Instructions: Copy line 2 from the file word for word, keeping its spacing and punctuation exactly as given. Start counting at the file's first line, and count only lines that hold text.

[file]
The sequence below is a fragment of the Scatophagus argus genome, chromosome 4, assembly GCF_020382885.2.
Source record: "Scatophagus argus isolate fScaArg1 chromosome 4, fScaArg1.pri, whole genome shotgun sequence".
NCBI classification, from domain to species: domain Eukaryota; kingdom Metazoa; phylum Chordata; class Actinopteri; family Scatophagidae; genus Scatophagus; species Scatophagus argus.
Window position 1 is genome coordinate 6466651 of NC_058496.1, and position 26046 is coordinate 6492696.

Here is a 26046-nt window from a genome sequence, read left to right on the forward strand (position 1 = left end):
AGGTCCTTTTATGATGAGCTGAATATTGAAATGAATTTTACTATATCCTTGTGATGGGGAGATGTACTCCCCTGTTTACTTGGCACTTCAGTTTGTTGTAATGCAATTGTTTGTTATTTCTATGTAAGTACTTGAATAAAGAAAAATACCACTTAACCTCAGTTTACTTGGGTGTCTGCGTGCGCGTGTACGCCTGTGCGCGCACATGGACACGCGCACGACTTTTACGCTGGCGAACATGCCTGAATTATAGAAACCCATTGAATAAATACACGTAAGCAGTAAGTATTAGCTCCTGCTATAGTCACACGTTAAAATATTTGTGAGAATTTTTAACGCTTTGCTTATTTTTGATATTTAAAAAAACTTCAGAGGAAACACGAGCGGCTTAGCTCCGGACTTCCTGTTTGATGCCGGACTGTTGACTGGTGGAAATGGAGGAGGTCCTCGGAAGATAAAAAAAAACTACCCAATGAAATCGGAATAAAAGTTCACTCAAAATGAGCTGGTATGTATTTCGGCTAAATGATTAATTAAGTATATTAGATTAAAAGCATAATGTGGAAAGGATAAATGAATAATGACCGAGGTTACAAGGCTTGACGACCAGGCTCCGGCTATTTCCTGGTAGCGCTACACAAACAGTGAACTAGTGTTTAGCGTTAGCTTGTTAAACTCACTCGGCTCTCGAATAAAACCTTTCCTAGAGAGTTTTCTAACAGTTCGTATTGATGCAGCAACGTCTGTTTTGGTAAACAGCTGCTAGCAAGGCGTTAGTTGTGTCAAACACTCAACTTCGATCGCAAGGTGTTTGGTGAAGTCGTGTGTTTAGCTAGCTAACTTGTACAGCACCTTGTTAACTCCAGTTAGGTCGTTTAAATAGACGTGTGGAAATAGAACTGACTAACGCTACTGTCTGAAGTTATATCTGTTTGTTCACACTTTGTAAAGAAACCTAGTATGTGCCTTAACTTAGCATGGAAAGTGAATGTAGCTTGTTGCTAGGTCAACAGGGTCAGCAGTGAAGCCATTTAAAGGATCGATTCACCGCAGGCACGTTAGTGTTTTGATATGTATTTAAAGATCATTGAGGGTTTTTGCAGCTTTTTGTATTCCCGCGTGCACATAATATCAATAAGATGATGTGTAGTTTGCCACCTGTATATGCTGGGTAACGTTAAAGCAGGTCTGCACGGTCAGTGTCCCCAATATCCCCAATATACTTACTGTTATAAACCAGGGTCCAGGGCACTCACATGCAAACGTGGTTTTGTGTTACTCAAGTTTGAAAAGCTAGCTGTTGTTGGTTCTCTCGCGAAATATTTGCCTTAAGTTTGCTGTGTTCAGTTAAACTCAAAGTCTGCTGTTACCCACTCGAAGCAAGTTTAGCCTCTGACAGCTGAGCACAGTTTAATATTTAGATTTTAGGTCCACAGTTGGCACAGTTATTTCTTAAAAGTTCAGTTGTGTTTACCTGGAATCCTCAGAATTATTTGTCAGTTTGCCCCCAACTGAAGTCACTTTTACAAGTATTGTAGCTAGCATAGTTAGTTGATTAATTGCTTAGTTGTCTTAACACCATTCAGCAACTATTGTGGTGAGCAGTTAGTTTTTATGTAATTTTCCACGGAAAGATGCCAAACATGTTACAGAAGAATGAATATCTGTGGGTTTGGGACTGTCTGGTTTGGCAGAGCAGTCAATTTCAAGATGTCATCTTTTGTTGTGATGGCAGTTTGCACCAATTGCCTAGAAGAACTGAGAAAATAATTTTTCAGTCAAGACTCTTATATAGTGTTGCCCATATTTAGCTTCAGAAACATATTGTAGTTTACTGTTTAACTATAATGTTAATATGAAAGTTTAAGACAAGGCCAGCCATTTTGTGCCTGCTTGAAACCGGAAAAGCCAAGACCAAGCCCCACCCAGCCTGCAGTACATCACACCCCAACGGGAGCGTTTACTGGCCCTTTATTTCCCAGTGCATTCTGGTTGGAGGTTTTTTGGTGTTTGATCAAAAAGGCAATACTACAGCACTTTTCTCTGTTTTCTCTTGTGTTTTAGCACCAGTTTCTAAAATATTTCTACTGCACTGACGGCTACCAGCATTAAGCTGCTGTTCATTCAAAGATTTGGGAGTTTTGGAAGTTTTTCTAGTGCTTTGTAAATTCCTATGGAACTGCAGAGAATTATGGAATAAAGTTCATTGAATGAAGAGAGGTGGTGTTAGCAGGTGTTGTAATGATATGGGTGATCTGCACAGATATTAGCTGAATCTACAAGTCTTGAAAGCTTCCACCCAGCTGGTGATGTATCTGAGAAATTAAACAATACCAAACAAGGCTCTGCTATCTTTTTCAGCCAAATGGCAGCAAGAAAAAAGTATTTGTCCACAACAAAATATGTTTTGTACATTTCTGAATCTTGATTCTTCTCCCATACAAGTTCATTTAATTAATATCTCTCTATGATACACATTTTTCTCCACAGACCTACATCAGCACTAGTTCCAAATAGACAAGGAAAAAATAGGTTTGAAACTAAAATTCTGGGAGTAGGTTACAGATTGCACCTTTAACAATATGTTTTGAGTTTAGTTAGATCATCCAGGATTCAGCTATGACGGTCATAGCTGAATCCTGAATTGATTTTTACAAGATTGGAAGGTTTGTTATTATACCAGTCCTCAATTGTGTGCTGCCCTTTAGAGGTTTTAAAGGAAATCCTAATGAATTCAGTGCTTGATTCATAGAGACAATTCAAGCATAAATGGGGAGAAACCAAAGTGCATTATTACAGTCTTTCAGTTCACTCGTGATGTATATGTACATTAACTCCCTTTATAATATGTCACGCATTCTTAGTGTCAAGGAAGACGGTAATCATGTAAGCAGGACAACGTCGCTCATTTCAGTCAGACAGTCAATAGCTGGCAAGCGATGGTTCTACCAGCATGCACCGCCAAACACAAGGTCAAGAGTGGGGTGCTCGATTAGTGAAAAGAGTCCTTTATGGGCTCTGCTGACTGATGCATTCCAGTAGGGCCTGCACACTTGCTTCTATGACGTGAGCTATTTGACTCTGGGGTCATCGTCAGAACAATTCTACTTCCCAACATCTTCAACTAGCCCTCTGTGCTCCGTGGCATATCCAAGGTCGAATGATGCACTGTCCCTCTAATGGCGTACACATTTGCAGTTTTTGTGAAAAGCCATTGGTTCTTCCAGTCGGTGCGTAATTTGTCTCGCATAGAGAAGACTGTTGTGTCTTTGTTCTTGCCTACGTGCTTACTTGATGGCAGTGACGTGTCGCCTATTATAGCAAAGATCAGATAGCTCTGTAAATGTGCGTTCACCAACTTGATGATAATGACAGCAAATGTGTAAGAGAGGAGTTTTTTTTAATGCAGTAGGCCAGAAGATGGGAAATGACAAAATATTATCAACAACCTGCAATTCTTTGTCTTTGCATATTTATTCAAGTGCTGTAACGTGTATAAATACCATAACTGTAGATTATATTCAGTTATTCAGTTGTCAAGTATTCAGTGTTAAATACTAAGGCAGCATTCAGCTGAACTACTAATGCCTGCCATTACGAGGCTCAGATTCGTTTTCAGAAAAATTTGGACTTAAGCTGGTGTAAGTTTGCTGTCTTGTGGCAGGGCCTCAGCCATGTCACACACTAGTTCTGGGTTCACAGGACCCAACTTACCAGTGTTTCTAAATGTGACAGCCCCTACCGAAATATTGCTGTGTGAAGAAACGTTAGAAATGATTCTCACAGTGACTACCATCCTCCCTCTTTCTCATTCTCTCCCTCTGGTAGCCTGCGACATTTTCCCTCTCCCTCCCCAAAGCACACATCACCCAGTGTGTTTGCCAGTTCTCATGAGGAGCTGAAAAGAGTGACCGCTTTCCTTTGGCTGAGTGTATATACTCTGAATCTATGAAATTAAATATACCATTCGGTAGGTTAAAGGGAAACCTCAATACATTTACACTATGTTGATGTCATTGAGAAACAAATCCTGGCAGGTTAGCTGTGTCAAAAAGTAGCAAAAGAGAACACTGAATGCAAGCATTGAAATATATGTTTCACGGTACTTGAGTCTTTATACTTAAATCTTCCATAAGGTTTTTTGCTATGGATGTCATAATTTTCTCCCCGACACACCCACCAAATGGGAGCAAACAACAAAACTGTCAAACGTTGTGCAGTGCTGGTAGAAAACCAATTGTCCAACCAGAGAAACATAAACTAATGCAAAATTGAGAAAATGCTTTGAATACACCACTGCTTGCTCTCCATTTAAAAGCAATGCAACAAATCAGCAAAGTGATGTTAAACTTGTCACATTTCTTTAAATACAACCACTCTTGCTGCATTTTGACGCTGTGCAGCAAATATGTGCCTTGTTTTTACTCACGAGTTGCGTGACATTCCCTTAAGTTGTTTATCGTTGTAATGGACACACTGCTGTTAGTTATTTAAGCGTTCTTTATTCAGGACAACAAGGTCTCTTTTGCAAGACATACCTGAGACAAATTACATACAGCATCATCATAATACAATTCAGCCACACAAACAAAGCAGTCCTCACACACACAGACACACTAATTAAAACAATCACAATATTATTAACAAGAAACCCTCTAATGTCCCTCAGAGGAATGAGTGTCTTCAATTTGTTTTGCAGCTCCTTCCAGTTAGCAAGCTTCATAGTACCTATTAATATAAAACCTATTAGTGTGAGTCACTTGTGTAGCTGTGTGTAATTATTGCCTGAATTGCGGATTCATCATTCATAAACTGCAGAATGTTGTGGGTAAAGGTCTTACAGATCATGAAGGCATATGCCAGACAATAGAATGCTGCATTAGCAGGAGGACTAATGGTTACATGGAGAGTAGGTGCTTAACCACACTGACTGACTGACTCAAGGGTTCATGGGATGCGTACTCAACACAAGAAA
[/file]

Source record: "Scatophagus argus isolate fScaArg1 chromosome 4, fScaArg1.pri, whole genome shotgun sequence".